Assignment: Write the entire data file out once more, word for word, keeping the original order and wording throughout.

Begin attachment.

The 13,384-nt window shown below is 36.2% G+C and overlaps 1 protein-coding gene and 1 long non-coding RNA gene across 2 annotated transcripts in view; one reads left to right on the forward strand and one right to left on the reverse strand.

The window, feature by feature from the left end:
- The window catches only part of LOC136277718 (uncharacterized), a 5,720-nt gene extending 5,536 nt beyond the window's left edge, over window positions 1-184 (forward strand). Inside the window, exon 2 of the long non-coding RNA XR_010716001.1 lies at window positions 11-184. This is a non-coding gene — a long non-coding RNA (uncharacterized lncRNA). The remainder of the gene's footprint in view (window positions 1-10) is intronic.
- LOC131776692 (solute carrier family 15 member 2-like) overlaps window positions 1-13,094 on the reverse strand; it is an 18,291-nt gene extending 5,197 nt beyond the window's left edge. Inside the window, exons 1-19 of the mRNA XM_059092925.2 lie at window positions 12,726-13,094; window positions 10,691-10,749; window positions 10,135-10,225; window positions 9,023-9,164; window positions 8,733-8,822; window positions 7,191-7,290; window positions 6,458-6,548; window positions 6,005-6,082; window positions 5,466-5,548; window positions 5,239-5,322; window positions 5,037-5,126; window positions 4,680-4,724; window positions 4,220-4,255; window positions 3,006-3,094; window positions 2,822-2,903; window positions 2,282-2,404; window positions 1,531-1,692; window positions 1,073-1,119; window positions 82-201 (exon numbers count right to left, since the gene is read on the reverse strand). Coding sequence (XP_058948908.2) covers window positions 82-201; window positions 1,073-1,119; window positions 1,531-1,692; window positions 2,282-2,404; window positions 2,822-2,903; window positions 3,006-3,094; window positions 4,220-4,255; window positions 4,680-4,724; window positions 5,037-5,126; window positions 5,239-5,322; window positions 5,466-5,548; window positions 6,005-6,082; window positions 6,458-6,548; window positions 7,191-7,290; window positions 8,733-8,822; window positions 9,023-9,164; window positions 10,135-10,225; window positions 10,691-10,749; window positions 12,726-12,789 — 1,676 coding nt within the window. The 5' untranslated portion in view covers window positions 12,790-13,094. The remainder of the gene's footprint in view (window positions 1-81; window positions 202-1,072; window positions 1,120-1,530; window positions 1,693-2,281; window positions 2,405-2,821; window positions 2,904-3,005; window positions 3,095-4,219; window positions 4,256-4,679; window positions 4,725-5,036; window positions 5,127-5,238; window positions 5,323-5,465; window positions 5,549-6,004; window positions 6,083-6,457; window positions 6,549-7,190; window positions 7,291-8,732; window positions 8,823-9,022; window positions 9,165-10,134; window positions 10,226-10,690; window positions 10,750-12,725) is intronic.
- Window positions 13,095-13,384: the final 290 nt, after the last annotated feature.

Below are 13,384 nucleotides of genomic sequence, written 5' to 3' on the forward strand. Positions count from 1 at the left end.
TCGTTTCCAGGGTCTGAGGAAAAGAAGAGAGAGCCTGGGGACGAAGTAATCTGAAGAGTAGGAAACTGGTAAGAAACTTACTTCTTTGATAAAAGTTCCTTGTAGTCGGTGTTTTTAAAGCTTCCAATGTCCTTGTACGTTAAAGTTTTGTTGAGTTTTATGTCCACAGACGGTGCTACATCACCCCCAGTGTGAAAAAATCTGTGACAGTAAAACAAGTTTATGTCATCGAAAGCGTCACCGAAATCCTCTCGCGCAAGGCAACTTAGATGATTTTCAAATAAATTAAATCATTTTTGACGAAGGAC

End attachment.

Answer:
The 13,384-nt window shown below is 36.2% G+C and overlaps 1 protein-coding gene and 1 long non-coding RNA gene across 2 annotated transcripts in view; one reads left to right on the forward strand and one right to left on the reverse strand.

The window, feature by feature from the left end:
- The window catches only part of LOC136277718 (uncharacterized), a 5,720-nt gene extending 5,536 nt beyond the window's left edge, over window positions 1-184 (forward strand). Inside the window, exon 2 of the long non-coding RNA XR_010716001.1 lies at window positions 11-184. This is a non-coding gene — a long non-coding RNA (uncharacterized lncRNA). The remainder of the gene's footprint in view (window positions 1-10) is intronic.
- LOC131776692 (solute carrier family 15 member 2-like) overlaps window positions 1-13,094 on the reverse strand; it is an 18,291-nt gene extending 5,197 nt beyond the window's left edge. Inside the window, exons 1-19 of the mRNA XM_059092925.2 lie at window positions 12,726-13,094; window positions 10,691-10,749; window positions 10,135-10,225; window positions 9,023-9,164; window positions 8,733-8,822; window positions 7,191-7,290; window positions 6,458-6,548; window positions 6,005-6,082; window positions 5,466-5,548; window positions 5,239-5,322; window positions 5,037-5,126; window positions 4,680-4,724; window positions 4,220-4,255; window positions 3,006-3,094; window positions 2,822-2,903; window positions 2,282-2,404; window positions 1,531-1,692; window positions 1,073-1,119; window positions 82-201 (exon numbers count right to left, since the gene is read on the reverse strand). Coding sequence (XP_058948908.2) covers window positions 82-201; window positions 1,073-1,119; window positions 1,531-1,692; window positions 2,282-2,404; window positions 2,822-2,903; window positions 3,006-3,094; window positions 4,220-4,255; window positions 4,680-4,724; window positions 5,037-5,126; window positions 5,239-5,322; window positions 5,466-5,548; window positions 6,005-6,082; window positions 6,458-6,548; window positions 7,191-7,290; window positions 8,733-8,822; window positions 9,023-9,164; window positions 10,135-10,225; window positions 10,691-10,749; window positions 12,726-12,789 — 1,676 coding nt within the window. The 5' untranslated portion in view covers window positions 12,790-13,094. The remainder of the gene's footprint in view (window positions 1-81; window positions 202-1,072; window positions 1,120-1,530; window positions 1,693-2,281; window positions 2,405-2,821; window positions 2,904-3,005; window positions 3,095-4,219; window positions 4,256-4,679; window positions 4,725-5,036; window positions 5,127-5,238; window positions 5,323-5,465; window positions 5,549-6,004; window positions 6,083-6,457; window positions 6,549-7,190; window positions 7,291-8,732; window positions 8,823-9,022; window positions 9,165-10,134; window positions 10,226-10,690; window positions 10,750-12,725) is intronic.
- Window positions 13,095-13,384: the final 290 nt, after the last annotated feature.

Below are 13,384 nucleotides of genomic sequence, written 5' to 3' on the forward strand. Positions count from 1 at the left end.
TCGTTTCCAGGGTCTGAGGAAAAGAAGAGAGAGCCTGGGGACGAAGTAATCTGAAGAGTAGGAAACTGGTAAGAAACTTACTTCTTTGATAAAAGTTCCTTGTAGTCGGTGTTTTTAAAGCTTCCAATGTCCTTGTACGTTAAAGTTTTGTTGAGTTTTATGTCCACAGACGGTGCTACATCACCCCCAGTGTGAAAAAATCTGTGACAGTAAAACAAGTTTATGTCATCGAAAGCGTCACCGAAATCCTCTCGCGCAAGGCAACTTAGATGATTTTCAAATAAATTAAATCATTTTTGACGAAGGAC